Good morning, California. It’s Tuesday, September 21.
Big 2022 campaign issue
Fires move fast, but politicians move faster.
Early Monday, Assemblymember Marc Levine of San Rafael announced plans to challenge fellow Democrat and State Insurance Commissioner Ricardo Lara in 2022, charging that Lara hasn’t done enough to prevent Californians living in fire-prone areas from losing their home insurance. Hours later, Lara issued a one-year moratorium blocking insurance companies from dropping coverage for more than 325,000 homeowners affected by fires raging across the state.
- Levine: “This can’t be a backwater job at a time when this is the one position that has the ability to affect the most Californians.”
- Lara: “Climate change-fueled wildfires continue to devastate homeowners and communities. My moratorium orders help provide short-term relief as we address the root causes of these ever-intensifying natural disasters.”
To put the destruction stemming from California’s fires into perspective: From July 1 to Sept. 10, the state spent $849.1 million fighting major fires, H.D. Palmer, a spokesman for the state Department of Finance, told me. And last week, the Governor’s Office of Emergency Services asked Congress to appropriate at least $7.7 billion for California’s wildfire response and recovery efforts, as well as tax relief for those affected by the blazes.
Later this week, the California chapter of the national group Elected Officials to Protect America will call on Gov. Gavin Newsom to declare a climate emergency — citing the state’s devastating drought and the more than 2.3 million acres scorched by wildfires so far this year — and push him to accelerate the phaseout of fossil fuels.
Meanwhile, Monday’s hot, dry winds pushed the KNP Complex Fire in Sequoia National Park closer to the Giant Forest, but the beloved forest — home to General Sherman, the largest tree on the planet — remained relatively unscathed. However, the Windy Fire in Sequoia National Forest began to attack other ancient groves containing trees over 1,500 years old.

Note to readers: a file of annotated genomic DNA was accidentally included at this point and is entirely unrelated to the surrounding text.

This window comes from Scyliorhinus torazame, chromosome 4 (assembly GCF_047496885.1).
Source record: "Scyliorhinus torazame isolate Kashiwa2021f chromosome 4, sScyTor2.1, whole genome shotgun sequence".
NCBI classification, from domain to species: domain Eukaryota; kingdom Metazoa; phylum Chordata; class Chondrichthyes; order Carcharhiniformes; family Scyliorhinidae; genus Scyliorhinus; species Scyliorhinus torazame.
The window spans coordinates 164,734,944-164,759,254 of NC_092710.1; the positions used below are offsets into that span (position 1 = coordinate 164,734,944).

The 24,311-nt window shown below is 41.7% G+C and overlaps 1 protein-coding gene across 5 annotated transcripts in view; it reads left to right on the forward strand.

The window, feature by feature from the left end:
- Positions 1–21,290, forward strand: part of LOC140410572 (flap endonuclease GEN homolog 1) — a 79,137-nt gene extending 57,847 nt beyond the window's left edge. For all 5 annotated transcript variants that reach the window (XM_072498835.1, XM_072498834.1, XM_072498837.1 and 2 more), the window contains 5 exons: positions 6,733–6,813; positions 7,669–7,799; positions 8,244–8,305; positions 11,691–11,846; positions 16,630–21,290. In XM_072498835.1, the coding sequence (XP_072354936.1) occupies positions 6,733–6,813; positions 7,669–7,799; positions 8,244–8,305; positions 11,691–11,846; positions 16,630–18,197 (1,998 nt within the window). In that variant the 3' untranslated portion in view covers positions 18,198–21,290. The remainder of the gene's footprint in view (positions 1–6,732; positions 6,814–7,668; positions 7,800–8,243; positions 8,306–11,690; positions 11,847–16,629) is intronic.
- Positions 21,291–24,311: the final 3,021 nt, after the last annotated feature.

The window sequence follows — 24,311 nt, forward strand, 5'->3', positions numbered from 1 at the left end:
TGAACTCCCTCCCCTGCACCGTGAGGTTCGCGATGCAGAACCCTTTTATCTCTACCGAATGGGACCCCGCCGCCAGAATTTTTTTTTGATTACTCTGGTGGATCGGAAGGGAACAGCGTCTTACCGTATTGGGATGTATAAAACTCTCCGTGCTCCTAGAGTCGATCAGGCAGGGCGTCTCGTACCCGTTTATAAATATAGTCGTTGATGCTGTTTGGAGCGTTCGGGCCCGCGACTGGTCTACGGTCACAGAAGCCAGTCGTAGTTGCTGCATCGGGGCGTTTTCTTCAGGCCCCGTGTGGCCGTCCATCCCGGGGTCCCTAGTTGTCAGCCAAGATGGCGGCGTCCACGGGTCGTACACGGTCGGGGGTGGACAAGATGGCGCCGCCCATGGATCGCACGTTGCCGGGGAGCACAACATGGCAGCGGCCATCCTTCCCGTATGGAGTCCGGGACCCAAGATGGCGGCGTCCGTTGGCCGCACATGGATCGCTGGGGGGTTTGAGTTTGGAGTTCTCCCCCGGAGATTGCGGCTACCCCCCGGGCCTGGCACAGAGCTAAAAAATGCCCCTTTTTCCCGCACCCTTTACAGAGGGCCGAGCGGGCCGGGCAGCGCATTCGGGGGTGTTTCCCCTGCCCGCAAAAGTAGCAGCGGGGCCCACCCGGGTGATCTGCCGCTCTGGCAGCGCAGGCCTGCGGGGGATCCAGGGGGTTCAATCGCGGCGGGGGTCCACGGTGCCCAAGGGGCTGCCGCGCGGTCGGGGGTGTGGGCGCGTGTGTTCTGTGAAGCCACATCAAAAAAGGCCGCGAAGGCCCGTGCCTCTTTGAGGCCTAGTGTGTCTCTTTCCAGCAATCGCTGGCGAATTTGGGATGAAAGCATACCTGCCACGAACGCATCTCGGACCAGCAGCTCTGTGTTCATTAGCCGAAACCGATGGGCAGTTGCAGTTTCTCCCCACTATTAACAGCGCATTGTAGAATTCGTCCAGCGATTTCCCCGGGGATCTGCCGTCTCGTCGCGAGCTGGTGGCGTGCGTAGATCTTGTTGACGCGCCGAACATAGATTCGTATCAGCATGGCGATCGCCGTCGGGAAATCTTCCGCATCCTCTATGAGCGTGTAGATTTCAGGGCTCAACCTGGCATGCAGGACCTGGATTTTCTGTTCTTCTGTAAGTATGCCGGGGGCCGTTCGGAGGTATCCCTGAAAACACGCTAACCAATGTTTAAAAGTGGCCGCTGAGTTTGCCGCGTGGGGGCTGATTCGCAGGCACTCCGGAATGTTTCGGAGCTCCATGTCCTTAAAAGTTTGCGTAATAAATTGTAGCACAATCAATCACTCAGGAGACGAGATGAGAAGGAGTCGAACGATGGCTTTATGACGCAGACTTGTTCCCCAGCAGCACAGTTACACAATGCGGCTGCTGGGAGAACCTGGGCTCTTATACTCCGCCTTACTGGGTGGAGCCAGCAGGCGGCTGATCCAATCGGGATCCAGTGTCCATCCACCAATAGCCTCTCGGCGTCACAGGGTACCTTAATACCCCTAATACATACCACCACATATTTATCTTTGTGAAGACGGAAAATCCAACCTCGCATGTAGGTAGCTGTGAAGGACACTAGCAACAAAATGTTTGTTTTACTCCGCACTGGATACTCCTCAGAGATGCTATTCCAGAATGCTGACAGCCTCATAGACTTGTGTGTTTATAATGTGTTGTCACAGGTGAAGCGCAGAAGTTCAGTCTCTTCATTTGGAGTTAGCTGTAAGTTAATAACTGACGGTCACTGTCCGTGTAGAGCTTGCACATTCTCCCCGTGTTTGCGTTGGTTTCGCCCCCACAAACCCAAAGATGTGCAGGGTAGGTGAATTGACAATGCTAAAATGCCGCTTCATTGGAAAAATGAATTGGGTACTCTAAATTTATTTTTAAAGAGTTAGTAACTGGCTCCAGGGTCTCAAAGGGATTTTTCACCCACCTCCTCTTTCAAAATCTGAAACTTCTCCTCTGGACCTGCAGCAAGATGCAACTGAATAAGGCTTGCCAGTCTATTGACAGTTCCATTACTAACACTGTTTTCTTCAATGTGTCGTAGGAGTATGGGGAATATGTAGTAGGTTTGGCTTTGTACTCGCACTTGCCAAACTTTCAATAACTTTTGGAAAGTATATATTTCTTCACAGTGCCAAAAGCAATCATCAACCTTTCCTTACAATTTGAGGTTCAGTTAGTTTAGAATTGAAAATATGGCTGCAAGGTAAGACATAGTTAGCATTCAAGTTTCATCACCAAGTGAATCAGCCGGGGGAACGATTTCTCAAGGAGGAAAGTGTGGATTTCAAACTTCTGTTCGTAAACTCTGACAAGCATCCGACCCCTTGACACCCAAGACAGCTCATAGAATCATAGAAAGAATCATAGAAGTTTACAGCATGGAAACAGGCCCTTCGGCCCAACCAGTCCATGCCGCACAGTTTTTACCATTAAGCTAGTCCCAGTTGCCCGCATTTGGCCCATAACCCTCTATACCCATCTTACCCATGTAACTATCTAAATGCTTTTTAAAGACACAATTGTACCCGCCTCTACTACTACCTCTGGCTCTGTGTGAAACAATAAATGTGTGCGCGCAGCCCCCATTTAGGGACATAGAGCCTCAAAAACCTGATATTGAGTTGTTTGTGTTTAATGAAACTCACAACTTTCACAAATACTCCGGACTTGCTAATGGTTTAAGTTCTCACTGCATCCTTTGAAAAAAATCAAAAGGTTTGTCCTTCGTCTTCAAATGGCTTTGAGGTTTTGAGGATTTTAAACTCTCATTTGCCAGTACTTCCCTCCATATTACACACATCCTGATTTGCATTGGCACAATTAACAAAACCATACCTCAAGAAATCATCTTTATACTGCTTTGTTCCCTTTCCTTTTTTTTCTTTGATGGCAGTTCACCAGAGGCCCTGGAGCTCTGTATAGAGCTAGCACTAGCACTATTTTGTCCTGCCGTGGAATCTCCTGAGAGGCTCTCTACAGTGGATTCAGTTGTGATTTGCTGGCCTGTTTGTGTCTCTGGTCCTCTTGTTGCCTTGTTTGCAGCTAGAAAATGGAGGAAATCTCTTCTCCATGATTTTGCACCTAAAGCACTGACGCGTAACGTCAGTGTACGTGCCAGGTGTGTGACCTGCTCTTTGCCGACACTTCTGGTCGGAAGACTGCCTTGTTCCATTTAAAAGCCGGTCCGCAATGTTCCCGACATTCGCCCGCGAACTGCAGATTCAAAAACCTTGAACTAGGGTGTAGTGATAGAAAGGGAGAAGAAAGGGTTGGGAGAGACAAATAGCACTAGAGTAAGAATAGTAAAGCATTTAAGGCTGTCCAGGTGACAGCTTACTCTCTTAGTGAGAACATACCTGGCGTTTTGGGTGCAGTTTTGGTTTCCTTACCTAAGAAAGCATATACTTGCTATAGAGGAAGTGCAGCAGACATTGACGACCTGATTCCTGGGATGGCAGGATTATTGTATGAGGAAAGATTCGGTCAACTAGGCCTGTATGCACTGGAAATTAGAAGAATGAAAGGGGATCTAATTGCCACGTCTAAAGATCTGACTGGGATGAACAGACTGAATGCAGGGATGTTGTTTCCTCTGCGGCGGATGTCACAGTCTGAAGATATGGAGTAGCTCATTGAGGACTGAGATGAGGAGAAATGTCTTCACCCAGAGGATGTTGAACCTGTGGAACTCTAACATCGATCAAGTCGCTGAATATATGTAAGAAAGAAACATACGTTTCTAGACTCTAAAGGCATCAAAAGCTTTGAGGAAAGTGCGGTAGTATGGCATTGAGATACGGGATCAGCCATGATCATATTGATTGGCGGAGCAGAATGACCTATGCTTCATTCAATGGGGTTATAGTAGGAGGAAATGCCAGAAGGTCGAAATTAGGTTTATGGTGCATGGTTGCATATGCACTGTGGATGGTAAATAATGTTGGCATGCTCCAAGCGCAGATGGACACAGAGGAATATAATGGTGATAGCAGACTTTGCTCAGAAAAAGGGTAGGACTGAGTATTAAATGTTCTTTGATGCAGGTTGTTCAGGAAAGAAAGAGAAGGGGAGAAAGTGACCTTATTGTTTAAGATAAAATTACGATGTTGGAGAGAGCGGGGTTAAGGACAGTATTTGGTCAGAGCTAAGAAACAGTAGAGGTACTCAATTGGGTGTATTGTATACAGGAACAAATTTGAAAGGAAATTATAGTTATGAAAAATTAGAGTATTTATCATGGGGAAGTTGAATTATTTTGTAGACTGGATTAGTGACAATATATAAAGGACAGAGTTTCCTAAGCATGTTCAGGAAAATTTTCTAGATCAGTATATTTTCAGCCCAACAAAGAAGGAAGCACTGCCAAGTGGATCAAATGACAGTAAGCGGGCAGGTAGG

Evacuation orders and warnings remain in place for many Californians living near the national park and forest, with the blazes threatening more than 2,000 homes. And PG&E customers in portions of at least nine counties and one tribal community saw their power shut off on Monday as the utility attempted to mitigate fire risk amid the dry and windy conditions.
PG&E, whose equipment is suspected of starting the monstrous Dixie Fire that leveled the town of Greenville, said it now plans to cut power more aggressively in fire-prone areas when issues are detected.
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Other stories you should know
1. Key EDD hearing up in the air
Californians who want to know how much progress the state unemployment department has made on crucial reforms will have to wait until lawmakers can find a room in which to hold the hearing — a process complicated by COVID safety protocols that require physical distancing and a lack of available large meeting spaces amid construction at the Capitol. Though the hearing was never officially rescheduled after it was postponed twice in August, Assemblymember Wendy Carrillo, a Los Angeles Democrat and chairperson of one of the committees holding the Employment Development Department hearing, told me, “My colleagues and I will return to Sacramento in September to ensure that it is done.” That now seems unlikely.
The latest delay hampers lawmakers’ ability to execute on their stated goal of evaluating the federal government’s Sept. 4 cutoff of expanded unemployment benefits for 2.2 million Californians. It also means there will be less oversight of EDD’s new policy of automatically paying benefits to certain claimants, a process the department itself acknowledged could lead to fraud. And it means that Californians won’t immediately get answers about why EDD’s backlog of unresolved claims increased last week for the first time in seven weeks.
For the record: This item was updated with clarifications from Assembly Speaker Anthony Rendon’s office.
2. Schools grapple with vaccine mandates